In a K&L Gates client alert, partners Jim Bulling, Daniel Knight and Gabrielle Palmieri reviewed the new issues for superannuation and hedge funds thrown up by Australian financial services reforms.
The team found that superannuation fund trustees will be seeking increased input and cooperation from their investment managers in order to comply with new regulatory requirements while hedge funds will need to consider their status under the refined definition of 'hedge fund'.
Superannuation: New Reporting Standards
Australia's prudential regulator, the Australian Prudential Regulation Authority (APRA) recently finalised a series of 35 new reporting standards which require superannuation fund trustees to submit detailed data on a quarterly or annual basis.
While some of the standards are related to internal trustee matters, many are concerned with fund investment and performance issues. The team at K&L Gates anticipates that investment managers will be asked to assist trustees compile and collate this information in the formats required by the regulator. For example, trustees will be required to report to APRA:
K&L Gates reports that for some standards, APRA requires information for the period commencing 1 July 2013 while the remainder of the reporting standards are in respect of the period commencing 1 July 2014. In most cases, the reporting date is 28 days after the end of the reporting period (for quarterly reporting standards) or 31 days after the end of the reporting period (for annual reporting standards). APRA has granted very short extensions on the first reporting date for some of the reporting requirements.
They write: "Managers will need to build into their systems the capability to provide the information required by APRA and those managers who are unwilling or unable to provide the required information may find it difficult to keep their superannuation mandates."
Performance Fees for Investment Managers
The current reforms also restrict the circumstances in which superannuation funds can pay performance fees to their investment managers for arrangements entered into on or after 1 July 2013, the firm finds. "These restrictions are strictest for funds which accept "default employer contributions", ie the mandatory contributions from employers on behalf of their employees to a fund selected by the employer. Default employer contributions make up the majority of contributions into superannuation funds in Australia." Funds accepting these contributions can only pay a performance fee to their investment manager where:
These restrictions are designed to align the interests of the investment manager with the employees whose money is being invested, K&L Gates advises.
Refined 'Hedge Fund' Disclosures
The firm writes: "The Australian Securities and Investments Commission (ASIC) has redefined the test for schemes that will be considered hedge funds for the purposes of some new hedge fund disclosure requirements and the requirement to comply with the shorter Product Disclosure Statement (PDS) regime. These new requirements are mandatory for funds which are offered to retail investors in Australia, while hedge funds, which are offered to wholesale investors, are 'encouraged' to comply."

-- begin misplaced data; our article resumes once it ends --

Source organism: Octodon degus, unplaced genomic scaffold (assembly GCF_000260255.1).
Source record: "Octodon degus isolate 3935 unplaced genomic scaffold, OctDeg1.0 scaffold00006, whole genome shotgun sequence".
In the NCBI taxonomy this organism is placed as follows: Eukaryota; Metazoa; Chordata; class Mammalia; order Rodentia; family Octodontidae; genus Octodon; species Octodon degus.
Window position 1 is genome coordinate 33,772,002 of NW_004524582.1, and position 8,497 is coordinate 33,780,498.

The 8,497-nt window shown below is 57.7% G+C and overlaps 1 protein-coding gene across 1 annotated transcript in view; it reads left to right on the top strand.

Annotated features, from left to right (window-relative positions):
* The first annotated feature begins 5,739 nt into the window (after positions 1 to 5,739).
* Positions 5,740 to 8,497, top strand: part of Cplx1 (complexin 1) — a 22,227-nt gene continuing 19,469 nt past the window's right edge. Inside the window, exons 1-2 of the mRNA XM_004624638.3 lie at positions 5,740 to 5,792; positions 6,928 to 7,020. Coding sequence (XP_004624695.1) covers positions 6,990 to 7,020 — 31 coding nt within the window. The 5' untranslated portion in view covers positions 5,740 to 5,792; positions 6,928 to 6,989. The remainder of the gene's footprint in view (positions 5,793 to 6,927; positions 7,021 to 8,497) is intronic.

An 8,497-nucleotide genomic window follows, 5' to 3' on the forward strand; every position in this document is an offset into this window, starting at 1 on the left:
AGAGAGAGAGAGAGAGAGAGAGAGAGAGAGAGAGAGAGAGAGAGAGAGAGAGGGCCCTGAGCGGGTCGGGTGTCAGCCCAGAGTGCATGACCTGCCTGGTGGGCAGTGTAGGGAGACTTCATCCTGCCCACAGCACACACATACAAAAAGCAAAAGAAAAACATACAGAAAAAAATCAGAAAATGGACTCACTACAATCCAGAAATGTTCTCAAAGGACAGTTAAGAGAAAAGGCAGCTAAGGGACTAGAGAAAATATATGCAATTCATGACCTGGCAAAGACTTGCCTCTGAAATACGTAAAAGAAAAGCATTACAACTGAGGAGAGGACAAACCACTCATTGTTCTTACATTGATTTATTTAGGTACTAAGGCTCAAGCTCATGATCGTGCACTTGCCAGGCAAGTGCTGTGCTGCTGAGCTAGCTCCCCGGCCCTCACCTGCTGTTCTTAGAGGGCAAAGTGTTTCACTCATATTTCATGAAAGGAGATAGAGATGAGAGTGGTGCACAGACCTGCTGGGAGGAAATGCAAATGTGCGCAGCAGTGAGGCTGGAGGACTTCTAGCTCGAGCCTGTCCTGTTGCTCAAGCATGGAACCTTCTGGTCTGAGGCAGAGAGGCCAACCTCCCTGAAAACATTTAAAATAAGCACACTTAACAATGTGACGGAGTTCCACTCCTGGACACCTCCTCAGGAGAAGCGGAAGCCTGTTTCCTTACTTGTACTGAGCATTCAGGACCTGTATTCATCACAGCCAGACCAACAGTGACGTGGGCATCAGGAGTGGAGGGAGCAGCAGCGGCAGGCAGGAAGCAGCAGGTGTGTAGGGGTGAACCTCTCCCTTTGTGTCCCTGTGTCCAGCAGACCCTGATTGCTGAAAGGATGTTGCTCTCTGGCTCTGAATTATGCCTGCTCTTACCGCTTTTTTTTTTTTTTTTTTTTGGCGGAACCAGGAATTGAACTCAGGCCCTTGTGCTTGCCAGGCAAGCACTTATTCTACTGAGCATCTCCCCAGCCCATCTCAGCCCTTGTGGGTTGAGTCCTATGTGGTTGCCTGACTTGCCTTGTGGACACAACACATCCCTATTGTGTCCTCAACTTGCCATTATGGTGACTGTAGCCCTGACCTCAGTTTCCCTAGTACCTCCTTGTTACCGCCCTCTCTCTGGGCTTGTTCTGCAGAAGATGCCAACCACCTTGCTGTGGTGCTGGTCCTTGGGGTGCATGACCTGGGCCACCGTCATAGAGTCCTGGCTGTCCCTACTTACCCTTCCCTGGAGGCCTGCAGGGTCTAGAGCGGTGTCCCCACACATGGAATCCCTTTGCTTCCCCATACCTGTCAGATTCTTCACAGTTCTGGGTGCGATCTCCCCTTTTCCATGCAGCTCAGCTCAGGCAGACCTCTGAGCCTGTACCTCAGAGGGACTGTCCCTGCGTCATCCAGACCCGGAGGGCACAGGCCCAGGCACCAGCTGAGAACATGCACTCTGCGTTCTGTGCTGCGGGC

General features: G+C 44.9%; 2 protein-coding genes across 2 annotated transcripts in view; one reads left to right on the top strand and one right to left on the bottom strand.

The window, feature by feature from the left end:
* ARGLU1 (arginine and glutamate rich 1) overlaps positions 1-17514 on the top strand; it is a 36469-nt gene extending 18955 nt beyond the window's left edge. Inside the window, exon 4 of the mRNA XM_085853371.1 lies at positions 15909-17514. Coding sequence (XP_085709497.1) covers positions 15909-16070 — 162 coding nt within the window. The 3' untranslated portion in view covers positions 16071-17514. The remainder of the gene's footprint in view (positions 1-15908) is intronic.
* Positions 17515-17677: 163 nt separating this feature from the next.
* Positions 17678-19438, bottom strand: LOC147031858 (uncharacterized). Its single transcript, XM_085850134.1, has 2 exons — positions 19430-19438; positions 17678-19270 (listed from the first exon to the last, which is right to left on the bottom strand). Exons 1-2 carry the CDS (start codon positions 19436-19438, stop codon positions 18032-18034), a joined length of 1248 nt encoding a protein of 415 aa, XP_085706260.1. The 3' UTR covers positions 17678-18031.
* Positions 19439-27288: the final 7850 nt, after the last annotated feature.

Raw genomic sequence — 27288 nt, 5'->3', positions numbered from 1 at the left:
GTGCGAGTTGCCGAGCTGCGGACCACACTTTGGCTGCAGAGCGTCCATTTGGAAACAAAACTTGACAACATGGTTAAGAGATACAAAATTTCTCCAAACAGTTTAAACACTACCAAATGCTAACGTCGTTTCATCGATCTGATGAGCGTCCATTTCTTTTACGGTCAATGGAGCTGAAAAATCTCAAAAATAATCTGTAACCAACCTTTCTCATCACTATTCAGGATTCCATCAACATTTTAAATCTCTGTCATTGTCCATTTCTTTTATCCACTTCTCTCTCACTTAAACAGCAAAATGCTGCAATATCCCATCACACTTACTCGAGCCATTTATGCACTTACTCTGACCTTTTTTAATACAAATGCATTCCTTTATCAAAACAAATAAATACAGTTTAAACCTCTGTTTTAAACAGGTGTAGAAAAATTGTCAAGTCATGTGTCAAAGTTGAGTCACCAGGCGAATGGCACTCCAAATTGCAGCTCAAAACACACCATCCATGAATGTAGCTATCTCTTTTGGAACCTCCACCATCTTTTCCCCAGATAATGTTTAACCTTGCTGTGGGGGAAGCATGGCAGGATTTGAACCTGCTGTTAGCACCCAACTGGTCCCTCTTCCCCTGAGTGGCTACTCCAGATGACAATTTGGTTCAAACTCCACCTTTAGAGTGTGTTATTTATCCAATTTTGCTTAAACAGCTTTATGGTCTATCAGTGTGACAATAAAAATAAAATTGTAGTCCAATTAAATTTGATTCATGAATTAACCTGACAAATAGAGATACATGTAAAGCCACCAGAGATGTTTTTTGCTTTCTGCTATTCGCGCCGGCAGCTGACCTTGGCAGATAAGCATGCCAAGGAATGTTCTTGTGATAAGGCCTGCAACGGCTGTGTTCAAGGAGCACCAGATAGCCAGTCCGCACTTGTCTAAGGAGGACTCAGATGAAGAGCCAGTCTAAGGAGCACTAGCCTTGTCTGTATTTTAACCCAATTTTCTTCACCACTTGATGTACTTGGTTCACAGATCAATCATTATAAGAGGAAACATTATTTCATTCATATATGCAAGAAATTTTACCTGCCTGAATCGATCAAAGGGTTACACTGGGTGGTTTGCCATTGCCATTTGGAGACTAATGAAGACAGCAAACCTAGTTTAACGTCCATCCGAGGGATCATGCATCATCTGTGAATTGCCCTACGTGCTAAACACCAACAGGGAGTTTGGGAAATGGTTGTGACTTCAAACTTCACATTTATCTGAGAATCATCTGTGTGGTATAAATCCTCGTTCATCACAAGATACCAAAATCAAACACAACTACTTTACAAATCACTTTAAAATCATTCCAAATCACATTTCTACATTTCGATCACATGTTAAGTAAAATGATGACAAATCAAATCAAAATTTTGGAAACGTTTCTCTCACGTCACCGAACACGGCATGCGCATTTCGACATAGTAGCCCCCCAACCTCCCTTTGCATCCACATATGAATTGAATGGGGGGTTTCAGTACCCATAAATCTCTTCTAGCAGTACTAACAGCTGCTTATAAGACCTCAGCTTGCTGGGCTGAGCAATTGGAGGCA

Further, funds that fall within the revised definition of hedge fund will be required to comply with the disclosure obligations set out in Regulatory Guide 240: Hedge funds: Improving disclosure (RG 240) but will not be required to comply with the shorter PDS regime. Some funds that do not fall within the revised definition may be required to comply with the shorter PDS regime. The test for hedge funds has been redesigned to ensure that funds with more orthodox investment strategies are not inadvertently captured under the new definition, as was the case under the previous version.
The new material from ASIC makes it easier to determine whether a scheme falls within the definition of hedge fund and also introduces an anti-avoidance clause to ensure schemes are not structured for the sole purpose of avoiding being characterised as a hedge fund. The amendments to the definition of hedge fund include:
K&L Gates writes: "RG 240 identifies a number of benchmarks and disclosure principles for hedge funds which include:
K&L Gates writes: "The amendments take effect on 1 February 2014 and will result in many hedge funds, which are open to retail investors, having to address a range of additional issues in their disclosure documents."
The team concludes: "The superannuation reforms will require effort from superannuation fund trustees and their investment managers if the new requirements are to be satisfied. In this regard, investment and reporting processes may need to be updated and agreements and mandates may need to be reviewed.
The hedge fund disclosure reforms should result in fewer 'false positives' in relation to classification as a hedge fund for disclosure purposes, ensuring that the disclosure requirements are aimed at the appropriate entities. Fund managers will need to consider whether they fall within the revised hedge fund test and update their disclosure documents accordingly."
Opalesque also reported on the new ASIC hedge fund definitions, with comments from Alex Wise, head of fund services at Select Asset Management.
This article was published in Opalesque's Asia Pacific Intelligence our monthly research update on alternative investments in the Asia-Pacific region.